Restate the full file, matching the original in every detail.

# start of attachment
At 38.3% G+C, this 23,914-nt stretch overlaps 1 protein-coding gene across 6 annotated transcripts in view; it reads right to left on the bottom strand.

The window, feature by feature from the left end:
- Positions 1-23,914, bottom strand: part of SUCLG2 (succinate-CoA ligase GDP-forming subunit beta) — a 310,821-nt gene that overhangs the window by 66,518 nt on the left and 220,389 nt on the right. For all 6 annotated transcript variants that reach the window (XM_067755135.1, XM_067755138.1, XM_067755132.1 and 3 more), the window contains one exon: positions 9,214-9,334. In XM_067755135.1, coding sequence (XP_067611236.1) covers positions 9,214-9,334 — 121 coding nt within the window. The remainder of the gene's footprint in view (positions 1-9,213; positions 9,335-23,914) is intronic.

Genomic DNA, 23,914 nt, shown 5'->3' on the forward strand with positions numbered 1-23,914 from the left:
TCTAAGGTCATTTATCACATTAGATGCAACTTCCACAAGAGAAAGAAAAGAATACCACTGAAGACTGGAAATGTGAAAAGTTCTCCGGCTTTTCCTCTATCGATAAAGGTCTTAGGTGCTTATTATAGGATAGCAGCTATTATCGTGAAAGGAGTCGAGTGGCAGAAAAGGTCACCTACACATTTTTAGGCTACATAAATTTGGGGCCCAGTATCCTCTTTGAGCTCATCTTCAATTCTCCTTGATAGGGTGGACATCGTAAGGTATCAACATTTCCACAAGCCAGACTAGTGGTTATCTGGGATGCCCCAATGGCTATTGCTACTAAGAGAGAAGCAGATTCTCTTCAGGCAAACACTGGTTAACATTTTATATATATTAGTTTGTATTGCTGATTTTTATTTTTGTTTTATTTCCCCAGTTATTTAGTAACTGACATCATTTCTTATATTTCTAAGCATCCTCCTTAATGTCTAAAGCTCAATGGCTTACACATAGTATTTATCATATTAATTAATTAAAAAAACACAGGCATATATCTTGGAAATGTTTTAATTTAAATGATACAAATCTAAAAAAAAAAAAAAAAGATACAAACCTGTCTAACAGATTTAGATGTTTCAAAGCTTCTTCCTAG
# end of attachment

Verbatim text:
At 38.3% G+C, this 23,914-nt stretch overlaps 1 protein-coding gene across 6 annotated transcripts in view; it reads right to left on the bottom strand.

The window, feature by feature from the left end:
- Positions 1-23,914, bottom strand: part of SUCLG2 (succinate-CoA ligase GDP-forming subunit beta) — a 310,821-nt gene that overhangs the window by 66,518 nt on the left and 220,389 nt on the right. For all 6 annotated transcript variants that reach the window (XM_067755135.1, XM_067755138.1, XM_067755132.1 and 3 more), the window contains one exon: positions 9,214-9,334. In XM_067755135.1, coding sequence (XP_067611236.1) covers positions 9,214-9,334 — 121 coding nt within the window. The remainder of the gene's footprint in view (positions 1-9,213; positions 9,335-23,914) is intronic.

Genomic DNA, 23,914 nt, shown 5'->3' on the forward strand with positions numbered 1-23,914 from the left:
TCTAAGGTCATTTATCACATTAGATGCAACTTCCACAAGAGAAAGAAAAGAATACCACTGAAGACTGGAAATGTGAAAAGTTCTCCGGCTTTTCCTCTATCGATAAAGGTCTTAGGTGCTTATTATAGGATAGCAGCTATTATCGTGAAAGGAGTCGAGTGGCAGAAAAGGTCACCTACACATTTTTAGGCTACATAAATTTGGGGCCCAGTATCCTCTTTGAGCTCATCTTCAATTCTCCTTGATAGGGTGGACATCGTAAGGTATCAACATTTCCACAAGCCAGACTAGTGGTTATCTGGGATGCCCCAATGGCTATTGCTACTAAGAGAGAAGCAGATTCTCTTCAGGCAAACACTGGTTAACATTTTATATATATTAGTTTGTATTGCTGATTTTTATTTTTGTTTTATTTCCCCAGTTATTTAGTAACTGACATCATTTCTTATATTTCTAAGCATCCTCCTTAATGTCTAAAGCTCAATGGCTTACACATAGTATTTATCATATTAATTAATTAAAAAAACACAGGCATATATCTTGGAAATGTTTTAATTTAAATGATACAAATCTAAAAAAAAAAAAAAAAGATACAAACCTGTCTAACAGATTTAGATGTTTCAAAGCTTCTTCCTAG